Drones have now disrupted flights at both Gatwick and Heathrow airport. At Heathrow the disruption lasted just a few hours; at Gatwick it was far more serious where tens of thousands of passengers saw their flights cancelled or delayed. Drones are the new micro menace.
In both instances the military were deployed and now the government has indicated that all major UK airports will soon have military grade anti-drone equipment.
The Defence Secretary Gavin Williamson told the BBC while on a visit to RAF Marham in Norfolk: “I think that everyone would be expecting all airports to be having this detection, and deterrence effect also, at all commercial airports in the future. It is a logical thing for them to be investing [in].”
All of which sounds comforting except that Transport Secretary Chris Grayling recently admitted on Sky News that there is no easy way to scupper the rogue drones. Currently, he said there is no “off the shelf solution” to the problem and that anti-drone technology is in its infancy, in his words the technologies now being developed are “very immature”.
Complicating matters still further he said the problems at Gatwick were solved by “smart and innovative use of new technology”, but declined to reveal what this was for “security reasons”.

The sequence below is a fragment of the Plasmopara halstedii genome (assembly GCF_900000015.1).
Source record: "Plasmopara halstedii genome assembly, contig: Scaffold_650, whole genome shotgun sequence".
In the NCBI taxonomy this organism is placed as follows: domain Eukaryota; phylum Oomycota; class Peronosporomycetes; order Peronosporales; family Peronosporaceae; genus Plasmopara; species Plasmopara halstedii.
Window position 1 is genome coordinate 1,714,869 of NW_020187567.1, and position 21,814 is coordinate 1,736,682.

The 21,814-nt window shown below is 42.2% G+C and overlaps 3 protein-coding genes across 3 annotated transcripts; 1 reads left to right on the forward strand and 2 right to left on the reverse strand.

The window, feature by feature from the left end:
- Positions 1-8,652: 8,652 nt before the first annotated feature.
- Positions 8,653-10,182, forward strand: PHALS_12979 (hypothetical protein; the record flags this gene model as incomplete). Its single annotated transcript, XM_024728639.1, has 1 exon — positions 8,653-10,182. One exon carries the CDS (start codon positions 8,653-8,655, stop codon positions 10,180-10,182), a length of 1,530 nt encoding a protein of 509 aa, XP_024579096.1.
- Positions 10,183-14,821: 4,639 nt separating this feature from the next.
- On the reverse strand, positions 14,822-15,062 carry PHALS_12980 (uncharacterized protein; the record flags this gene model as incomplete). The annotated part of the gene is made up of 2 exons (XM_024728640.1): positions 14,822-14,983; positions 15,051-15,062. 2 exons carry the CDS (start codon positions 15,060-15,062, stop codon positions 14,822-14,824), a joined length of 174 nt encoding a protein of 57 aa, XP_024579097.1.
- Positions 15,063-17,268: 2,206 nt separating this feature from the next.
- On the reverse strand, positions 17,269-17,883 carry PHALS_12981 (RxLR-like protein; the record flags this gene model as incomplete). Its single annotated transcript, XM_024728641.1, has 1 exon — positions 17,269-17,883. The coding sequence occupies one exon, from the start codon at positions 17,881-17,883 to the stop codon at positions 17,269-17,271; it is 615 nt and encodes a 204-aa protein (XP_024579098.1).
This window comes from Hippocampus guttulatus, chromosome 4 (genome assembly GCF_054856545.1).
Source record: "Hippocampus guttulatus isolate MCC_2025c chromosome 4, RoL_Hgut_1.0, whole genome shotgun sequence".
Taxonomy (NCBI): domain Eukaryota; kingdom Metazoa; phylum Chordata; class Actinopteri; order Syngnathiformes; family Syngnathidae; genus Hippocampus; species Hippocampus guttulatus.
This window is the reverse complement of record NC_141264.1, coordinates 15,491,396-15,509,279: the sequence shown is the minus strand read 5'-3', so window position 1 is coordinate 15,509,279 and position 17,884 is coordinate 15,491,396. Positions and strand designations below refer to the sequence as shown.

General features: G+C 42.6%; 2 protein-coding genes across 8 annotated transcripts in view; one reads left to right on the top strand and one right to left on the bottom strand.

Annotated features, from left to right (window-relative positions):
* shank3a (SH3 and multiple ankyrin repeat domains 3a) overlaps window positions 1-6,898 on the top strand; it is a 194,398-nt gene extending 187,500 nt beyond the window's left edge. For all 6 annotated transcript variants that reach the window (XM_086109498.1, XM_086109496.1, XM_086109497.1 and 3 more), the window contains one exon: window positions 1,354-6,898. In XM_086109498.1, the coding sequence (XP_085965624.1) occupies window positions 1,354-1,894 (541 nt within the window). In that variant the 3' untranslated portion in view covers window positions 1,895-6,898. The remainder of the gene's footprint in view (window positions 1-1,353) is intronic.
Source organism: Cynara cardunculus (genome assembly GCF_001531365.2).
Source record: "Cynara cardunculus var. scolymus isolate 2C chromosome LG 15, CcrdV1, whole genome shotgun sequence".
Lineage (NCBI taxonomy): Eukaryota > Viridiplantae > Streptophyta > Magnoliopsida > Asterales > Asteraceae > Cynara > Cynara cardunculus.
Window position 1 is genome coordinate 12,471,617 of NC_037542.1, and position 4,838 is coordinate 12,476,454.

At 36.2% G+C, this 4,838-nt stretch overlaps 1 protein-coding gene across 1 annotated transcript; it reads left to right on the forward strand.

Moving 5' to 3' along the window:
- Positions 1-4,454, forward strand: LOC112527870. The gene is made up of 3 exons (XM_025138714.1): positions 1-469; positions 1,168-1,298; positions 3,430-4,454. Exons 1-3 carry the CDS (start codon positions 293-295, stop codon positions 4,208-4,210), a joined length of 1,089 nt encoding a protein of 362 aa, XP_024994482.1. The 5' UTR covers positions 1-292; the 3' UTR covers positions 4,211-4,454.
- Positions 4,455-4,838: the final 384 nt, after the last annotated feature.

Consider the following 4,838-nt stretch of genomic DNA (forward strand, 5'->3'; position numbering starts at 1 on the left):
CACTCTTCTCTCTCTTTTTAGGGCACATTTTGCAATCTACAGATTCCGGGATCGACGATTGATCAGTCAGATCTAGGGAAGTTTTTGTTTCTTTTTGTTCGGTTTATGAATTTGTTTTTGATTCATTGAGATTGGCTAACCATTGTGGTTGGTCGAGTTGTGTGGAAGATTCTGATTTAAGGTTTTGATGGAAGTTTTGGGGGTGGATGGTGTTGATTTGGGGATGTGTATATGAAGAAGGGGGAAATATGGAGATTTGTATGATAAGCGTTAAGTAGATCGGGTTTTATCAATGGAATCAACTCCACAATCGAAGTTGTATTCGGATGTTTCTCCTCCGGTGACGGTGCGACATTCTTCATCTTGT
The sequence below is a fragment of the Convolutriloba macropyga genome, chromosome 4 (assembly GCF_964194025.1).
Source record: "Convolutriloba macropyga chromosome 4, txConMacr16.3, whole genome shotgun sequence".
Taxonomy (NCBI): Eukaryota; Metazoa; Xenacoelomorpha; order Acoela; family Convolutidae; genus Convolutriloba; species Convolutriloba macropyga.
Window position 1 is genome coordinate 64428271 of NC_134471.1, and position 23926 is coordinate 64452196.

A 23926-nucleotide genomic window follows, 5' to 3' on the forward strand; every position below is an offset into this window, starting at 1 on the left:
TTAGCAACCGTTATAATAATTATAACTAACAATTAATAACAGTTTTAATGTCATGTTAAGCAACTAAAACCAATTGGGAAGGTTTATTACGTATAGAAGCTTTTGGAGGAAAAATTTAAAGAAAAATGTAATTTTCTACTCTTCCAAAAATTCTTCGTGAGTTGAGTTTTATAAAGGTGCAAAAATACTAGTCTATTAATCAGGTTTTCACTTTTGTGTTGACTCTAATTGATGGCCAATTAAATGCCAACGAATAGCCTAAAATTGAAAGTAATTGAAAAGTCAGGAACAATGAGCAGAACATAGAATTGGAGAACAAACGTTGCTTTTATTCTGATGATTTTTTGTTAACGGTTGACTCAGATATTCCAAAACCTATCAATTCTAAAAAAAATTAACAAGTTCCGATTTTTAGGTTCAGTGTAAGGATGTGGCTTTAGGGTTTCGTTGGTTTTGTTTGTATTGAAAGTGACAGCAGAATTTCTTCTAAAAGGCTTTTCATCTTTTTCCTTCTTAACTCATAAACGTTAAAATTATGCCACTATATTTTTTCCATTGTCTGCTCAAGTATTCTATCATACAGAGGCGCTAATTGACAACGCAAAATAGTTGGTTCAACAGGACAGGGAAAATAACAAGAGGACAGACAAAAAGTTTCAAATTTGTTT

In the interim, and with the government needing to be seen to be doing something, the police will be given new powers to tackle the illegal use of drones.
It is currently against the law to fly a drone close to an airport, but this exclusion zone will soon be extended and those flying drones that weigh between 20 and 250kg will need to be registered.
The new legislation will mean that police are able to issue on the spot fines of up to £100 to those ‘failing to comply with an officer when instructed to land a drone or not showing the registration required to operate a drone’.
But is a hundred quid fine really going to deter anyone? Indeed, is any of this legislation really going to help down the drones that are plaguing airports or find the culprits who are flying them?
Efforts to overcome the Gatwick drones sometimes seemed to resemble the Keystone Cops with one policeman suggesting there might never have been any drones and if there were, some of the sightings could have been police drones.
More seriously a couple, Elaine Kirk and Paul Gait, were arrested on suspicion of being responsible, had their names dragged through the press only to be released without charge. Belatedly the police issued an apology. No further arrests have been made.
All of which means there is a very high likelihood that in the near future airline passengers will once again have their travel plans disrupted by small flying objects that no one seems to know how to tame whether they are shuttering airports or smuggling drugs into jails.